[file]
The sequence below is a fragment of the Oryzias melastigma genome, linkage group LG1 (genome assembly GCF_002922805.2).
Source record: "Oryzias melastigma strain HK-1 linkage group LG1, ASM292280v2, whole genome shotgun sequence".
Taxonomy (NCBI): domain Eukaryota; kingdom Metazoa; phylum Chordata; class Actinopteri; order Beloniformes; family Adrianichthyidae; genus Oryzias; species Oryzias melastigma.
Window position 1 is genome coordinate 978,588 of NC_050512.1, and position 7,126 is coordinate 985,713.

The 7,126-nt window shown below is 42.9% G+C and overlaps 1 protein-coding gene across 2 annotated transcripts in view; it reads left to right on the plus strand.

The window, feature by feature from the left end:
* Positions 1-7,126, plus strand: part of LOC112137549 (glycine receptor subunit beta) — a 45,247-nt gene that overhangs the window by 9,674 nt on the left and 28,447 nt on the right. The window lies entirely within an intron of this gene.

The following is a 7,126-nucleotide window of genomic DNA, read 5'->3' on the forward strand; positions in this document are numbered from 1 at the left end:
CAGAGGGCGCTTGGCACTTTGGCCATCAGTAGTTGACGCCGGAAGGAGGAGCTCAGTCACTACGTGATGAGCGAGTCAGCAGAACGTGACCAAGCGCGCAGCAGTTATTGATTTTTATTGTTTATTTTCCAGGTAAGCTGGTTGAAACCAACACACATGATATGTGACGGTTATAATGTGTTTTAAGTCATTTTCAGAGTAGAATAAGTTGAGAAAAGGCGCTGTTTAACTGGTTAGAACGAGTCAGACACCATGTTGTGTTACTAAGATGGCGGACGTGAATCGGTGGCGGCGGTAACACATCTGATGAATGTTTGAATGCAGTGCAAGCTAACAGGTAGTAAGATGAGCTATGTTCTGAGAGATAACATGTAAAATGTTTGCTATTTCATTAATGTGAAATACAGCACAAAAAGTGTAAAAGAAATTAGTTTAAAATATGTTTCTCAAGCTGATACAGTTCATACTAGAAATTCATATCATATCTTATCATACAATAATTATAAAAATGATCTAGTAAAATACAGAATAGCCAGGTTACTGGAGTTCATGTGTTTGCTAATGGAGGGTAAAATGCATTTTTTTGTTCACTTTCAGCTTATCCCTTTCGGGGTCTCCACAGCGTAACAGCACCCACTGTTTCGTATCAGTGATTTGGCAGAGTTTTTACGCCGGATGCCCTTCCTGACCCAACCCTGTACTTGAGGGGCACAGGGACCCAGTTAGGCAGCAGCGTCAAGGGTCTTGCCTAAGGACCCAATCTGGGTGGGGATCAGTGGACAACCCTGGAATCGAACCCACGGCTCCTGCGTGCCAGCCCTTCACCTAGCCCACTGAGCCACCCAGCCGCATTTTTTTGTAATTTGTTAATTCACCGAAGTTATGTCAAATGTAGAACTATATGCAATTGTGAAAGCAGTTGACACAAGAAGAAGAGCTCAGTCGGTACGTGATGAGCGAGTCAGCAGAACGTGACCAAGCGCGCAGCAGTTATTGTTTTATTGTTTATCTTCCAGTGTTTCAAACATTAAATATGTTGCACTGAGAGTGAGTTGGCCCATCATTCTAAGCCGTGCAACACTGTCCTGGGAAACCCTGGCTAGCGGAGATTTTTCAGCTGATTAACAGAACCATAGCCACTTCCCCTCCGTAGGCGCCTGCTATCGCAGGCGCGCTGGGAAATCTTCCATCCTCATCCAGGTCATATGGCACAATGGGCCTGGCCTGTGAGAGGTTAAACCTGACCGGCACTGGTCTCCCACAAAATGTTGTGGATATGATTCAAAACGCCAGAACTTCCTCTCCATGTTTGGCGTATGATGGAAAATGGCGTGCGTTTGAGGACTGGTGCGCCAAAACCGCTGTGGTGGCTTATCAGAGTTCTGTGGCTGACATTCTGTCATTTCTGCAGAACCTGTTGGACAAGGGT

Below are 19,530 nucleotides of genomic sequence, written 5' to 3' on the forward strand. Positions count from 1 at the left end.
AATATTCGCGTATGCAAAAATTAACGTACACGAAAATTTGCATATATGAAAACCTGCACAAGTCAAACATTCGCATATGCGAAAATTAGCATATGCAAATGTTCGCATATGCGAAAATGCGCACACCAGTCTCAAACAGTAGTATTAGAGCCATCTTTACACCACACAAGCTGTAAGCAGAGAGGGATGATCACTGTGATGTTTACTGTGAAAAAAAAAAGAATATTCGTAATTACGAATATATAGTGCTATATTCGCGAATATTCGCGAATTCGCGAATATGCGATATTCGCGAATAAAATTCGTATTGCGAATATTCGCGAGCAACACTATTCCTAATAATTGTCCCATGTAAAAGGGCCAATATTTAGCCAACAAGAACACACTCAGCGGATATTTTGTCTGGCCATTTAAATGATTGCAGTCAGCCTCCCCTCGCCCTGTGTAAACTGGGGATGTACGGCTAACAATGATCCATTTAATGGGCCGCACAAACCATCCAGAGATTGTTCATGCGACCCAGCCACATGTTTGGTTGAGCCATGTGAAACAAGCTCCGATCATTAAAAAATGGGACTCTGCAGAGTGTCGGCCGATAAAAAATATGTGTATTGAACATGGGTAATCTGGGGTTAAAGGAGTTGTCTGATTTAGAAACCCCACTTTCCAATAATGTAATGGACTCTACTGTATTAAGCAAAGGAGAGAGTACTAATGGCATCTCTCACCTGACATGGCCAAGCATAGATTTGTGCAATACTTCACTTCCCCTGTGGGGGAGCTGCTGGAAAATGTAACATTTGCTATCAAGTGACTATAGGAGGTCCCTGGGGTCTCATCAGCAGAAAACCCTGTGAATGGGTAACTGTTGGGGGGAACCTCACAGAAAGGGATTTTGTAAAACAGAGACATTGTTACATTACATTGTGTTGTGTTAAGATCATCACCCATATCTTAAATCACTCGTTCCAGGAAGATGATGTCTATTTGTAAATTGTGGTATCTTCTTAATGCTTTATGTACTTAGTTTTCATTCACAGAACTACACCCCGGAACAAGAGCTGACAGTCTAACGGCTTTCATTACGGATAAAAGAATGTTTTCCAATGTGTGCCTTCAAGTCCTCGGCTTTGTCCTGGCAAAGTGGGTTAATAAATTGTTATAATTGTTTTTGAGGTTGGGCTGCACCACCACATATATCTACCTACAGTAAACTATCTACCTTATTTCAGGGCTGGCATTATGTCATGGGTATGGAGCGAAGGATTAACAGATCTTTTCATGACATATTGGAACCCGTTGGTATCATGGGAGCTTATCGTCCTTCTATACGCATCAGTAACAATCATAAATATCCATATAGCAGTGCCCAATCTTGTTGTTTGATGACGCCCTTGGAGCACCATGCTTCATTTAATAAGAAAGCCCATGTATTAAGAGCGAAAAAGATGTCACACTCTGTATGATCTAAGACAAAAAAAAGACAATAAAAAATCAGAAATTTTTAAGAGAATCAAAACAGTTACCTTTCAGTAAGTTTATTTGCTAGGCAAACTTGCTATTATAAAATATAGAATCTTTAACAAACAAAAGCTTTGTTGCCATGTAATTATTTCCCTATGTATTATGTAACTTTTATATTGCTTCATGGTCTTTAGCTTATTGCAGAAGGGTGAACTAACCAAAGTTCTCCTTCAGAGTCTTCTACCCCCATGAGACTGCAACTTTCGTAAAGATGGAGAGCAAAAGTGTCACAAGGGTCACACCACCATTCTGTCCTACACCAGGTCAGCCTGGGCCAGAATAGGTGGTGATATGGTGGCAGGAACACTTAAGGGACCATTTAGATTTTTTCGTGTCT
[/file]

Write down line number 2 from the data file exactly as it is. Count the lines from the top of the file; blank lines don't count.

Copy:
Source record: "Oryzias melastigma strain HK-1 linkage group LG1, ASM292280v2, whole genome shotgun sequence".